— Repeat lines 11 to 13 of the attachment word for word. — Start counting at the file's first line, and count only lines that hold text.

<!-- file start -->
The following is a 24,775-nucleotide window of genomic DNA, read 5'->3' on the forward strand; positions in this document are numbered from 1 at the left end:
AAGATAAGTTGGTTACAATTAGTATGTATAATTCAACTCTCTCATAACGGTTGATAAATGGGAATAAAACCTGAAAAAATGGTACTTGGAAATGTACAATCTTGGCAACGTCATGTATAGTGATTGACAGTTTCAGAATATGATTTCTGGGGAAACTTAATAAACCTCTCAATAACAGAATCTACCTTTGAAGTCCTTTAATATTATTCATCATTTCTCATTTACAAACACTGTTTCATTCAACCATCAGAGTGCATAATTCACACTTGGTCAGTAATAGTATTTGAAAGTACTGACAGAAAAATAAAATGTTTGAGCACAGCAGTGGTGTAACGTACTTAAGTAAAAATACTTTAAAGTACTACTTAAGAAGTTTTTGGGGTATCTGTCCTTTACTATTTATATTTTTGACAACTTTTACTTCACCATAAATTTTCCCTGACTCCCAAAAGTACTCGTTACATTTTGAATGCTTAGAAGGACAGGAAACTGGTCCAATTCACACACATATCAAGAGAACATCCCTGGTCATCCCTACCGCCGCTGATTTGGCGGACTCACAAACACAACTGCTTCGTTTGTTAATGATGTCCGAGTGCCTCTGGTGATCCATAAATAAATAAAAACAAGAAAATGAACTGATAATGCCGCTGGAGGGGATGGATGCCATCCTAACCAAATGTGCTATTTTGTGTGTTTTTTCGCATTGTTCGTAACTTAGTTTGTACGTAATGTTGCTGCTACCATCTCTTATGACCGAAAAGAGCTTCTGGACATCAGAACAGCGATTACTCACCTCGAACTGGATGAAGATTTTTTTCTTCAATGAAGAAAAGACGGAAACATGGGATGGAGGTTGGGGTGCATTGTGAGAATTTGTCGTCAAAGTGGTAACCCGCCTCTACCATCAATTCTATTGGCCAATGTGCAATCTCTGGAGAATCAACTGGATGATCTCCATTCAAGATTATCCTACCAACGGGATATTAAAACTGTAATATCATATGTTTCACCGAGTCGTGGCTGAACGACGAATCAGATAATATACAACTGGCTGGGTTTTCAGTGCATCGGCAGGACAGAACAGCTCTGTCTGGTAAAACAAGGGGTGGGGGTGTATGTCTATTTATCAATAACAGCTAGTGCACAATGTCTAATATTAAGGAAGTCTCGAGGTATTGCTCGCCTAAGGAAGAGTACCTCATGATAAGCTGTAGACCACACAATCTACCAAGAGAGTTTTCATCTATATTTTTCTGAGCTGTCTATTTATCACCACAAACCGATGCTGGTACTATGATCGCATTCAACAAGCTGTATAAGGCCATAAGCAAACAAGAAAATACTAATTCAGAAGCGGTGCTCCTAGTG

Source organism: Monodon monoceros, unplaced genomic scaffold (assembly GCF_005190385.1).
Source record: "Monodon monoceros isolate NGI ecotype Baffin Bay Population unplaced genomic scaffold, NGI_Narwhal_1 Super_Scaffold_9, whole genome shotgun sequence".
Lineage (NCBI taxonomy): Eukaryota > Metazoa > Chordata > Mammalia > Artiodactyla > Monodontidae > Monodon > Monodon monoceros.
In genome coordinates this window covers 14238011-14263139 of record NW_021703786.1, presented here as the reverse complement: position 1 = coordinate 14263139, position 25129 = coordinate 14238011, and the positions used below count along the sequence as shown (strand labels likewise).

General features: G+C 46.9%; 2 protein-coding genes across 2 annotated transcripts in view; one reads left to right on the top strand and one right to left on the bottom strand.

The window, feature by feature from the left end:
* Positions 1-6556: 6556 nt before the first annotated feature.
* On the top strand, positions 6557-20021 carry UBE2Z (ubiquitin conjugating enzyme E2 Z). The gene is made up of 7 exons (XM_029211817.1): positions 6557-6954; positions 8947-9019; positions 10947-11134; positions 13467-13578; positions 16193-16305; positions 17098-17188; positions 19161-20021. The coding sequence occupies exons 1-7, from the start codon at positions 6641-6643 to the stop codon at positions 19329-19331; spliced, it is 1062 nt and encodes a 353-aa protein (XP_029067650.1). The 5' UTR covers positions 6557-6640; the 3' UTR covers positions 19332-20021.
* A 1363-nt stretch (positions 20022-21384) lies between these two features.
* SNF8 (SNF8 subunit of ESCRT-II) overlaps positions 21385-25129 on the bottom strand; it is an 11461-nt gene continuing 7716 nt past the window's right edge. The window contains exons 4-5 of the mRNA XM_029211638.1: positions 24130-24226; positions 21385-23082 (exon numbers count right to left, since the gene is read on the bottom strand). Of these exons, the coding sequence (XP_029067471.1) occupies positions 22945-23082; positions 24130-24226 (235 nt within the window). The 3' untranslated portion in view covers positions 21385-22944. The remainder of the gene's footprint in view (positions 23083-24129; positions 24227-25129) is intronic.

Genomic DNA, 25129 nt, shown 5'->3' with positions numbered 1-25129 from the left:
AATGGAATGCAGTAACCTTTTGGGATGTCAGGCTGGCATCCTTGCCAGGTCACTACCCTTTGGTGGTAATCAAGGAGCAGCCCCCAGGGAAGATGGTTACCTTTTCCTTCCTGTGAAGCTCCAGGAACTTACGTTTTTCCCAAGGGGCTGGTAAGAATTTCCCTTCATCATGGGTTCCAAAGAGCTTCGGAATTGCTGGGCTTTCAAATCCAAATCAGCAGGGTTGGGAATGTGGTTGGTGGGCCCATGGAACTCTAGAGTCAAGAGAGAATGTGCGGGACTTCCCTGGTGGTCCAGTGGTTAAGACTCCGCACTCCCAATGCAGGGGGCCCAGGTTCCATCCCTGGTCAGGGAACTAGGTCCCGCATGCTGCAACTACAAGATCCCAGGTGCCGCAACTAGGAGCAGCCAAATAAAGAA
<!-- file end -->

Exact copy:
* A 1363-nt stretch (positions 20022-21384) lies between these two features.
* SNF8 (SNF8 subunit of ESCRT-II) overlaps positions 21385-25129 on the bottom strand; it is an 11461-nt gene continuing 7716 nt past the window's right edge. The window contains exons 4-5 of the mRNA XM_029211638.1: positions 24130-24226; positions 21385-23082 (exon numbers count right to left, since the gene is read on the bottom strand). Of these exons, the coding sequence (XP_029067471.1) occupies positions 22945-23082; positions 24130-24226 (235 nt within the window). The 3' untranslated portion in view covers positions 21385-22944. The remainder of the gene's footprint in view (positions 23083-24129; positions 24227-25129) is intronic.

Genomic DNA, 25129 nt, shown 5'->3' with positions numbered 1-25129 from the left: